Alcohol is known to cause a number of issues in our body – both physically as well as mentally – and now a new study suggests that may also be playing a role in making us age faster.

According to a new study by scientists at Kobe University, the more alcohol you consume, the more your cells appear to age. Findings indicate that alcoholic patients had shortened telomere lengths, placing them at greater risk for age-related illnesses, such as cardiovascular disease, diabetes, cancer and dementia.

According to one of the authors of the study – Naruhisa Yamaki of the Kobe University Graduate School of Medicine – telomeres are markers of aging and overall health. Also, every time a cell replicates, a tiny bit of telomere is lost and so as we age the telomeres get shorter. But some groups may have shorter telomeres for reasons other than ageing.

Scientists identified through their study that alcoholic patients have a shortened telomere length, which means that heavy drinking causes biological aging at a cellular level. It is alcohol rather than acetaldehyde that is associated with a shortened telomere length, scientist said.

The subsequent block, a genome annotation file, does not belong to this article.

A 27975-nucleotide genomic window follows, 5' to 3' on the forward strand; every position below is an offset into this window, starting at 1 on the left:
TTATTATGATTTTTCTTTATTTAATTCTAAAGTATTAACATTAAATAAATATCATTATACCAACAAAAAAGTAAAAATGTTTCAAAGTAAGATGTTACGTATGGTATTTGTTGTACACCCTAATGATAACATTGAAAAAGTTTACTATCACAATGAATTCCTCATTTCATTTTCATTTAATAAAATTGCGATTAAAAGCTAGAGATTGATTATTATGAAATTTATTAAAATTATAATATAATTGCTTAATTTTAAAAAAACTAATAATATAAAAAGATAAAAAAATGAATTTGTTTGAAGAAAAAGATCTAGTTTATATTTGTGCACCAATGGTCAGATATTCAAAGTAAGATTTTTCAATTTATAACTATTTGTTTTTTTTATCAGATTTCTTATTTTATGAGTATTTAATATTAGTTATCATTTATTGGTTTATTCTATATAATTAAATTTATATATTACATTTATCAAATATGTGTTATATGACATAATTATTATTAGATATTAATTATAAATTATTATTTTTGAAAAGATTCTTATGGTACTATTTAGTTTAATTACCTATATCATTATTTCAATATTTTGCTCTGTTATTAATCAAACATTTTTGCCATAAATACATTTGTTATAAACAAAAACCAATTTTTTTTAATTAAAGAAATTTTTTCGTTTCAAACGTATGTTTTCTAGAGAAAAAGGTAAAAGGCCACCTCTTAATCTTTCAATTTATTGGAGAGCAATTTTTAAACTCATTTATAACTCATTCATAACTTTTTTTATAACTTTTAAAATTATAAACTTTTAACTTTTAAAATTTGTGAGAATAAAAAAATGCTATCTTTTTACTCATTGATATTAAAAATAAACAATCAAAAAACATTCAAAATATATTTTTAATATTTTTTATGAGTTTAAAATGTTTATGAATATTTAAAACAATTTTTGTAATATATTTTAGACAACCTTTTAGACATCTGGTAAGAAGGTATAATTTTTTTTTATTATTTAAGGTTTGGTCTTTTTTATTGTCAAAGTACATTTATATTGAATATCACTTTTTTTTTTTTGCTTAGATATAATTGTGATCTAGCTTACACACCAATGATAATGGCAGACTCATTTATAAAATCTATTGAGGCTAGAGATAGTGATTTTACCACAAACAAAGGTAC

For the study 255 participants from alcoholism treatment services at Kurihama National Hospital in Yokosuka, Japan, were recruited. Of these 255, 134 are alcoholic patients, 121 age-matched controls or non-alcoholics, ranging in age from 41 to 85 years old.

DNA samples, as well as drinking histories and habits, were collected from all participants.
“We also found an association between telomere shortening and thiamine deficiency (TD),” said Yamaki.

“TD is known to cause neuron impairments such as Wernicke-Korsakoff Syndrome. Although how exactly TD can cause neural impairments is unclear, it is well known that oxidation stress cause telomere shortening and, thus, it is possible that oxidation stress may also cause neuron death.”

Yamaki added that it`s important for the public to understand that heavy drinking causes telomere shortening because “awareness of this fact provides important information necessary for people to live healthier.”

So next time you reach for that glass of whiskey, you may want to rethink if you want to live long.

The study, presented at the RSA meeting, will be shared at the 40th annual scientific meeting of the Research Society on Alcoholism (RSA) in Denver June 24-28.